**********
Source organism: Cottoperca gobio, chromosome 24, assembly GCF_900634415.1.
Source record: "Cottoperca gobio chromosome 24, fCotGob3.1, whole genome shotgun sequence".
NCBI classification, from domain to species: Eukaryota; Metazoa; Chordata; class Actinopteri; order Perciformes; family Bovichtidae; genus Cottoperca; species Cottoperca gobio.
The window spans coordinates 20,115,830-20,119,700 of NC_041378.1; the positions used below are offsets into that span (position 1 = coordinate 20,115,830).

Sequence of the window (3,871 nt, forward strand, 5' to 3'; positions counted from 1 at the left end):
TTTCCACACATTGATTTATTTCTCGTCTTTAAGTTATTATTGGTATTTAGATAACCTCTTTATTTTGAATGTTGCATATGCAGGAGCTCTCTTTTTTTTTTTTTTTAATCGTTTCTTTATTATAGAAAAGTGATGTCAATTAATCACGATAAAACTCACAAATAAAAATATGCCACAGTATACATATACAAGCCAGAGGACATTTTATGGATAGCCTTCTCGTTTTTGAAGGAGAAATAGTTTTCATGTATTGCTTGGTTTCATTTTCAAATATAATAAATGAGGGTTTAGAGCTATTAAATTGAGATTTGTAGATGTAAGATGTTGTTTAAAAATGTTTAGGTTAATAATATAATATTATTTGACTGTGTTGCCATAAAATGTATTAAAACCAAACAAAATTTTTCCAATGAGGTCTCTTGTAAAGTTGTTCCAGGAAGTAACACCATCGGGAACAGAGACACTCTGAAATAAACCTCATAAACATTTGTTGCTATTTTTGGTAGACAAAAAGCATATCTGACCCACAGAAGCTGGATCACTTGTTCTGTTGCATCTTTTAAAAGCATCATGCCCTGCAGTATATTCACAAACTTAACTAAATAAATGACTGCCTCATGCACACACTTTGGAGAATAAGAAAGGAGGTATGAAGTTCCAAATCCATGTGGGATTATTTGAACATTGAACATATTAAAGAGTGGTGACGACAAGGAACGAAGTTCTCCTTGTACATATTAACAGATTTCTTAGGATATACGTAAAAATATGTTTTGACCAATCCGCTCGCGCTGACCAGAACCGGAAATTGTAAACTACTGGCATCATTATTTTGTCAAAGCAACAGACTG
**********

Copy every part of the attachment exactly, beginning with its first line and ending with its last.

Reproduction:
Source organism: Cottoperca gobio, chromosome 24, assembly GCF_900634415.1.
Source record: "Cottoperca gobio chromosome 24, fCotGob3.1, whole genome shotgun sequence".
NCBI classification, from domain to species: Eukaryota; Metazoa; Chordata; class Actinopteri; order Perciformes; family Bovichtidae; genus Cottoperca; species Cottoperca gobio.
The window spans coordinates 20,115,830-20,119,700 of NC_041378.1; the positions used below are offsets into that span (position 1 = coordinate 20,115,830).

Sequence of the window (3,871 nt, forward strand, 5' to 3'; positions counted from 1 at the left end):
TTTCCACACATTGATTTATTTCTCGTCTTTAAGTTATTATTGGTATTTAGATAACCTCTTTATTTTGAATGTTGCATATGCAGGAGCTCTCTTTTTTTTTTTTTTTAATCGTTTCTTTATTATAGAAAAGTGATGTCAATTAATCACGATAAAACTCACAAATAAAAATATGCCACAGTATACATATACAAGCCAGAGGACATTTTATGGATAGCCTTCTCGTTTTTGAAGGAGAAATAGTTTTCATGTATTGCTTGGTTTCATTTTCAAATATAATAAATGAGGGTTTAGAGCTATTAAATTGAGATTTGTAGATGTAAGATGTTGTTTAAAAATGTTTAGGTTAATAATATAATATTATTTGACTGTGTTGCCATAAAATGTATTAAAACCAAACAAAATTTTTCCAATGAGGTCTCTTGTAAAGTTGTTCCAGGAAGTAACACCATCGGGAACAGAGACACTCTGAAATAAACCTCATAAACATTTGTTGCTATTTTTGGTAGACAAAAAGCATATCTGACCCACAGAAGCTGGATCACTTGTTCTGTTGCATCTTTTAAAAGCATCATGCCCTGCAGTATATTCACAAACTTAACTAAATAAATGACTGCCTCATGCACACACTTTGGAGAATAAGAAAGGAGGTATGAAGTTCCAAATCCATGTGGGATTATTTGAACATTGAACATATTAAAGAGTGGTGACGACAAGGAACGAAGTTCTCCTTGTACATATTAACAGATTTCTTAGGATATACGTAAAAATATGTTTTGACCAATCCGCTCGCGCTGACCAGAACCGGAAATTGTAAACTACTGGCATCATTATTTTGTCAAAGCAACAGACTG